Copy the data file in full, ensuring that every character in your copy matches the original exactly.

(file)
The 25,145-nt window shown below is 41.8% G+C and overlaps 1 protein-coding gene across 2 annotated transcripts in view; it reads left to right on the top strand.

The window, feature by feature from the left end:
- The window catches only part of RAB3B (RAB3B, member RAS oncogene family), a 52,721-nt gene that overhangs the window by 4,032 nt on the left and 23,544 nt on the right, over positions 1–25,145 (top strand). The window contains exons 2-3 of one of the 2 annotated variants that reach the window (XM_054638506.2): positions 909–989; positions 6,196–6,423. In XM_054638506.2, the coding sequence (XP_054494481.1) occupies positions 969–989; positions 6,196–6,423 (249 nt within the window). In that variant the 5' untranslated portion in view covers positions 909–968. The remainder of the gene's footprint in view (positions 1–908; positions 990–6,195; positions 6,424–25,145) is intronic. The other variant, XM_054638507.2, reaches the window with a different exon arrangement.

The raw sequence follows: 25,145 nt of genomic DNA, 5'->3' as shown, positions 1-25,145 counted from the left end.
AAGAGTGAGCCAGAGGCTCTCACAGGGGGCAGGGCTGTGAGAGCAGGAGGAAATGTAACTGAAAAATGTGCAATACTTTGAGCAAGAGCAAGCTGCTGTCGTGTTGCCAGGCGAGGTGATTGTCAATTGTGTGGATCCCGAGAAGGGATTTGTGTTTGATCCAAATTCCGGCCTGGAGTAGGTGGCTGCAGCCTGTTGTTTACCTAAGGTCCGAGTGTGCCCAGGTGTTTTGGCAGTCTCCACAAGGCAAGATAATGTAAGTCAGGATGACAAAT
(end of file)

The 25,145-nt window shown below is 41.8% G+C and overlaps 1 protein-coding gene across 2 annotated transcripts in view; it reads left to right on the top strand.

The window, feature by feature from the left end:
- The window catches only part of RAB3B (RAB3B, member RAS oncogene family), a 52,721-nt gene that overhangs the window by 4,032 nt on the left and 23,544 nt on the right, over positions 1–25,145 (top strand). The window contains exons 2-3 of one of the 2 annotated variants that reach the window (XM_054638506.2): positions 909–989; positions 6,196–6,423. In XM_054638506.2, the coding sequence (XP_054494481.1) occupies positions 969–989; positions 6,196–6,423 (249 nt within the window). In that variant the 5' untranslated portion in view covers positions 909–968. The remainder of the gene's footprint in view (positions 1–908; positions 990–6,195; positions 6,424–25,145) is intronic. The other variant, XM_054638507.2, reaches the window with a different exon arrangement.

The raw sequence follows: 25,145 nt of genomic DNA, 5'->3' as shown, positions 1-25,145 counted from the left end.
AAGAGTGAGCCAGAGGCTCTCACAGGGGGCAGGGCTGTGAGAGCAGGAGGAAATGTAACTGAAAAATGTGCAATACTTTGAGCAAGAGCAAGCTGCTGTCGTGTTGCCAGGCGAGGTGATTGTCAATTGTGTGGATCCCGAGAAGGGATTTGTGTTTGATCCAAATTCCGGCCTGGAGTAGGTGGCTGCAGCCTGTTGTTTACCTAAGGTCCGAGTGTGCCCAGGTGTTTTGGCAGTCTCCACAAGGCAAGATAATGTAAGTCAGGATGACAAAT